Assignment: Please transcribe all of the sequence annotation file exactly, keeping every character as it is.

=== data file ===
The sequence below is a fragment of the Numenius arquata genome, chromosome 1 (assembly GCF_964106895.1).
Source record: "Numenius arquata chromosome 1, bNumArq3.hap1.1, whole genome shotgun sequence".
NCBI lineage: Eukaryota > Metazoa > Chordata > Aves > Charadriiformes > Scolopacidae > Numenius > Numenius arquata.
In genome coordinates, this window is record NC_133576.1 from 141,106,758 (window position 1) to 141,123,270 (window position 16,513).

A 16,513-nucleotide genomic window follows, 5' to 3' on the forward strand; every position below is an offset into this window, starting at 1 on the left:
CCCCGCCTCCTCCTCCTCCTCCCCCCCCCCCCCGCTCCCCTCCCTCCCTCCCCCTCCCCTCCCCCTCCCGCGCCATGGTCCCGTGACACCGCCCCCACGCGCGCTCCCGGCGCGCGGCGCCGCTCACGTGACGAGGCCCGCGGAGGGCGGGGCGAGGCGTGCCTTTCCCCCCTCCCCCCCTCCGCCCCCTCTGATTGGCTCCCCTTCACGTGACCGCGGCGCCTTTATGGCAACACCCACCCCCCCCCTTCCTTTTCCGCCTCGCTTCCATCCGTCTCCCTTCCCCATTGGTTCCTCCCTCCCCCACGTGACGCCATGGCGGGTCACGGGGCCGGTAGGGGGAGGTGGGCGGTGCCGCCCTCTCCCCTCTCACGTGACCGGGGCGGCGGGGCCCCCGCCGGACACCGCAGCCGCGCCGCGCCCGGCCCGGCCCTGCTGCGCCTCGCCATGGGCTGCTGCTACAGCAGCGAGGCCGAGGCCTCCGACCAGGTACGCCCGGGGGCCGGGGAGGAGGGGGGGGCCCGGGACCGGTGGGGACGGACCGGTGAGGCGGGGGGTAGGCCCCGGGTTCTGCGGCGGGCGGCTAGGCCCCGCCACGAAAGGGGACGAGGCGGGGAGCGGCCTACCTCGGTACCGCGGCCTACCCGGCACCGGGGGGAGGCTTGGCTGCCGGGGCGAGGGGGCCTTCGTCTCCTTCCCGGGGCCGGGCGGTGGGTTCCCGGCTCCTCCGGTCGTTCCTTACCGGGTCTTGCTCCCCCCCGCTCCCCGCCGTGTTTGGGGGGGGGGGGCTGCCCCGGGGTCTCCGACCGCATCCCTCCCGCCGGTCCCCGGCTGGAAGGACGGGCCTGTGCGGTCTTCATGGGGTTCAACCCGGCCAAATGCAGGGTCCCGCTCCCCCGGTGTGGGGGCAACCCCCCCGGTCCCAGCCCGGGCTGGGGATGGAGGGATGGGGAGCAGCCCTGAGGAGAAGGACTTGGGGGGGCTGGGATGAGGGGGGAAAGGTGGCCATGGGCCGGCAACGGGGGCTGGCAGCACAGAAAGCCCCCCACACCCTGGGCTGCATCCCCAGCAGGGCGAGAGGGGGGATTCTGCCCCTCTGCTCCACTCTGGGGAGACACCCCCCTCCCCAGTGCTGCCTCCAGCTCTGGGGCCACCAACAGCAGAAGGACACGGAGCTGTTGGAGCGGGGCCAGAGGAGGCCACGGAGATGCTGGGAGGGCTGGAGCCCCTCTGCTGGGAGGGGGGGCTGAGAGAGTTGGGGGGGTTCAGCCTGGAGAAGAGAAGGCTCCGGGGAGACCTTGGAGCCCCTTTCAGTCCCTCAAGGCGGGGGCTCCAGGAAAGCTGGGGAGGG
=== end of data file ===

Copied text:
The sequence below is a fragment of the Numenius arquata genome, chromosome 1 (assembly GCF_964106895.1).
Source record: "Numenius arquata chromosome 1, bNumArq3.hap1.1, whole genome shotgun sequence".
NCBI lineage: Eukaryota > Metazoa > Chordata > Aves > Charadriiformes > Scolopacidae > Numenius > Numenius arquata.
In genome coordinates, this window is record NC_133576.1 from 141,106,758 (window position 1) to 141,123,270 (window position 16,513).

A 16,513-nucleotide genomic window follows, 5' to 3' on the forward strand; every position below is an offset into this window, starting at 1 on the left:
CCCCGCCTCCTCCTCCTCCTCCCCCCCCCCCCCGCTCCCCTCCCTCCCTCCCCCTCCCCTCCCCCTCCCGCGCCATGGTCCCGTGACACCGCCCCCACGCGCGCTCCCGGCGCGCGGCGCCGCTCACGTGACGAGGCCCGCGGAGGGCGGGGCGAGGCGTGCCTTTCCCCCCTCCCCCCCTCCGCCCCCTCTGATTGGCTCCCCTTCACGTGACCGCGGCGCCTTTATGGCAACACCCACCCCCCCCCTTCCTTTTCCGCCTCGCTTCCATCCGTCTCCCTTCCCCATTGGTTCCTCCCTCCCCCACGTGACGCCATGGCGGGTCACGGGGCCGGTAGGGGGAGGTGGGCGGTGCCGCCCTCTCCCCTCTCACGTGACCGGGGCGGCGGGGCCCCCGCCGGACACCGCAGCCGCGCCGCGCCCGGCCCGGCCCTGCTGCGCCTCGCCATGGGCTGCTGCTACAGCAGCGAGGCCGAGGCCTCCGACCAGGTACGCCCGGGGGCCGGGGAGGAGGGGGGGGCCCGGGACCGGTGGGGACGGACCGGTGAGGCGGGGGGTAGGCCCCGGGTTCTGCGGCGGGCGGCTAGGCCCCGCCACGAAAGGGGACGAGGCGGGGAGCGGCCTACCTCGGTACCGCGGCCTACCCGGCACCGGGGGGAGGCTTGGCTGCCGGGGCGAGGGGGCCTTCGTCTCCTTCCCGGGGCCGGGCGGTGGGTTCCCGGCTCCTCCGGTCGTTCCTTACCGGGTCTTGCTCCCCCCCGCTCCCCGCCGTGTTTGGGGGGGGGGGGCTGCCCCGGGGTCTCCGACCGCATCCCTCCCGCCGGTCCCCGGCTGGAAGGACGGGCCTGTGCGGTCTTCATGGGGTTCAACCCGGCCAAATGCAGGGTCCCGCTCCCCCGGTGTGGGGGCAACCCCCCCGGTCCCAGCCCGGGCTGGGGATGGAGGGATGGGGAGCAGCCCTGAGGAGAAGGACTTGGGGGGGCTGGGATGAGGGGGGAAAGGTGGCCATGGGCCGGCAACGGGGGCTGGCAGCACAGAAAGCCCCCCACACCCTGGGCTGCATCCCCAGCAGGGCGAGAGGGGGGATTCTGCCCCTCTGCTCCACTCTGGGGAGACACCCCCCTCCCCAGTGCTGCCTCCAGCTCTGGGGCCACCAACAGCAGAAGGACACGGAGCTGTTGGAGCGGGGCCAGAGGAGGCCACGGAGATGCTGGGAGGGCTGGAGCCCCTCTGCTGGGAGGGGGGGCTGAGAGAGTTGGGGGGGTTCAGCCTGGAGAAGAGAAGGCTCCGGGGAGACCTTGGAGCCCCTTTCAGTCCCTCAAGGCGGGGGCTCCAGGAAAGCTGGGGAGGG